But it’s not to say that Spider-man Turn Off The Dark is devoid of any meaningful content. It’s a love story primarily which is perhaps one of the most common themes Bono explores in all his work (think: The Million Dollar Hotel). Interlaced within the songs and some of the dialog is a dire political commentary ripped right out of today’s headlines—genetics (playing God), war, patriotism. I, of course, eat this stuff up.
The song “Pull The Trigger” has such a biting punch, I’ve been calling it “Bullet The Blue Sky 2.0.” As an evil corporation seeking to create super soldiers for the military try to persuade Norman Osborn to sell the secrets of his genetic breakthroughs, they chant the haunting chorus that reminds me so much of the war cries of those people who cried chants of anti-patriotism whenever I criticized the country post-911:
Don’t just think of you,
Think of God and country,
Join the proud and few who know best for their country
Get some patriotic pride
Or get on to the other side.
And the ever poignant obvious stab at the most recent events in Iraq:
How do we win, by living in fear
How do we win, get the enemy clear
How do we win, by saying it’s done in retaliation
The march of the soldiers screaming “yes, sir! hut-2-3” at the end of the sequence was spine-chilling, seeming somehow very ZooTV to me. I wish U2 could perform this one in concert (even though it’s technically not a U2 song). The words are marvelously poignant and, honestly, I’d love to see The Edge play the kick-ass guitar solo in the middle eight. I am envisioning a troop of One campaigners dressed in military attire as the marching soldiers with Bono leading the pack in his ZooTV era military outfit from “Running To Stand Still.”
Okay, I kid. But still… It would be a great live song. I think the sequence that accompanied this song in the show was my favorite part. I was pleased when Lori-Jo also seemed to gravitate to that song as well (and how could she not, as an Edgegirl, with a guitar solo like that one?).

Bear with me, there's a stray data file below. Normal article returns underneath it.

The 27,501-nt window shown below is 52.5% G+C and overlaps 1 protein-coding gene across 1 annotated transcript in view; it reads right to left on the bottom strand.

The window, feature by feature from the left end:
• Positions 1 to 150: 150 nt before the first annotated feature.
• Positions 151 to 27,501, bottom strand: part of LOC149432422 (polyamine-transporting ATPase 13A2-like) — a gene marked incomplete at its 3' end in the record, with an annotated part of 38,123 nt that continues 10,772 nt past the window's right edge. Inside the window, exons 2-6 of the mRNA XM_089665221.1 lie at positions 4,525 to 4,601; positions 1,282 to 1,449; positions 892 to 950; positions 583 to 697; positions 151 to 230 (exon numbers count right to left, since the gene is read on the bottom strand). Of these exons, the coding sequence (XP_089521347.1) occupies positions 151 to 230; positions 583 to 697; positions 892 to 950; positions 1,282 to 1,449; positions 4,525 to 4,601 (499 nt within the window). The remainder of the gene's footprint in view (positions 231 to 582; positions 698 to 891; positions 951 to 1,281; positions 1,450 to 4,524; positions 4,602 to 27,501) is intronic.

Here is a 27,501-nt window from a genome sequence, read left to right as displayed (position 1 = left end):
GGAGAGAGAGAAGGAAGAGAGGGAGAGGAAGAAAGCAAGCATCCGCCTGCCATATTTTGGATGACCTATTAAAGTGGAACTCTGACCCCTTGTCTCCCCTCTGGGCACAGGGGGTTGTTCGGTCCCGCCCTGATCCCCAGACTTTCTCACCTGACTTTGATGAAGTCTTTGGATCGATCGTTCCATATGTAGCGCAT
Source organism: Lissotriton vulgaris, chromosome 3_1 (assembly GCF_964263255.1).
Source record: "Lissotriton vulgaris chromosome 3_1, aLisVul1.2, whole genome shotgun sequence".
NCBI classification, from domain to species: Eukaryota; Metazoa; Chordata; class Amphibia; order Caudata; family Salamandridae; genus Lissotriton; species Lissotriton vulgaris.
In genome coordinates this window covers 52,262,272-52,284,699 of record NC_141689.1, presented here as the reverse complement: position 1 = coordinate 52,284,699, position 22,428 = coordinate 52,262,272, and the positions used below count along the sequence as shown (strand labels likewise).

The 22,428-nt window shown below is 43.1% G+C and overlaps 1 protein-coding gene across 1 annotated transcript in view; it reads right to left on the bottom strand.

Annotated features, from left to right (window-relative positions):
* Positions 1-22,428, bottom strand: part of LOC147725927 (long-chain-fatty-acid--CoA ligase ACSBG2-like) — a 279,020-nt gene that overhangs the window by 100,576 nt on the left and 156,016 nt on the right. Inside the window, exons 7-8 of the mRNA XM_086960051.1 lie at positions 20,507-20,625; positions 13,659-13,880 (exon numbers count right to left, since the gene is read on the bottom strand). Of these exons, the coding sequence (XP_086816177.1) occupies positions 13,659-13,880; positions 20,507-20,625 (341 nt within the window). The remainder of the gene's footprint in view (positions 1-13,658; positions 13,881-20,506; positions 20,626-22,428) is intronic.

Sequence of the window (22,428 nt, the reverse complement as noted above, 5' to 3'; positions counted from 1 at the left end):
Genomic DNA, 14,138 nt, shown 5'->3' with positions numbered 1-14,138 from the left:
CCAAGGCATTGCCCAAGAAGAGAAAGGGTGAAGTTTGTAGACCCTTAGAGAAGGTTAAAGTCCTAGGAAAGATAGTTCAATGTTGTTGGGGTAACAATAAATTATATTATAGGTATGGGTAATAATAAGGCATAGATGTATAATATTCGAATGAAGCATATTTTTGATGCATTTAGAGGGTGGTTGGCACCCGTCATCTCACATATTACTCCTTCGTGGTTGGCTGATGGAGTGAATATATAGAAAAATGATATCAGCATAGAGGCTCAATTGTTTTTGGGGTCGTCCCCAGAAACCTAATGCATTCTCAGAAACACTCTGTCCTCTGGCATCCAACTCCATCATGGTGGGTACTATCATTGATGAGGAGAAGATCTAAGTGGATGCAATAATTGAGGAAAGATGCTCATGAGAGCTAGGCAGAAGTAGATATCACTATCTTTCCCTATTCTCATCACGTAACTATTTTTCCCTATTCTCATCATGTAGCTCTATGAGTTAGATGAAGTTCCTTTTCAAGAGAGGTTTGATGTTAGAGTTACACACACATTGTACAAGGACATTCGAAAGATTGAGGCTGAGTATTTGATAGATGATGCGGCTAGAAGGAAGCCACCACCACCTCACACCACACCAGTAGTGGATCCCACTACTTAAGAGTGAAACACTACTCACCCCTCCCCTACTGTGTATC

Anyway, it was really a lot of fun and worth every cent I paid for that ticket (it’s Broadway, after all). The only that was not enjoyable was the aforementioned children who disrupted my consciousness from being drawn into the action of the show. During every love song/sequence between Peter Parker and Mary Jane, the kids began to shift in their chairs and talk loudly. I know the fun theme of Spider-man appears to parents as an open invitation to bring their kids, but really, must they? Perhaps a parent should consider whether or not their child is capable of sitting quietly for two hours before bringing the to a live show…? I’m just saying. I don’t think my mom—who loves theatre—brought me to one live show before the age of 13.
Additionally, there were two adults in front of Lori-Jo who plainly had an inability to sit still. The man kept checking his phone or texting (and was reprimanded by the usher once) and the woman was constantly shuffling in her seat. Why do people like this even bother attending a show? I seriously started to wonder if perhaps New Yorkers are just more of the heckling type for every type of entertainment they attend (and I’d witnessed them at baseball games when I frequented Long Island for a former job). Some of the behaviors I witnessed in this audience would never have been allowed to happen at a show in Cleveland. I ended up giving some people my best stink-eye. Which didn’t seem to help much. Oh well.
The show ended to much applause, though, so people seemed to generally like it. On my way out, I stopped at a merchandise stand to make my contribution to Bono and The Edge’s lavish lifestyle and, probably, the education of their children. They are always thankful about me spending my “hard-earned,” after all. Hell, they deserved it after the year they had with this show. I bought a really cool women’s sized t-shirt that I plan to wear to the show in Pittsburgh.
Outside of the theatre, we took turns taking pictures of each other in front of the panel over the door that read “The Bono-Edge Score Really Rocks.” Because. Well. It does.
We went out for some post-show drinks afterwords but we pretty much called it night after that. Erin and I had another early morning wake up call as we had bought tickets on the 9am train back to Philly since Erin had drive from Atlanta and had to get back for work on Sunday.
I had the quintessential NYC experience–complete with a Naked Cowboy sighting earlier in the day–and I was able to enjoy it while hanging out with some fabulous new friends (Erin, Lori-Jo!!). I really left town with a feeling of satisfaction–a great concert, a great evening out on Broadway, a fun new adventure. You can’t ask for anything more!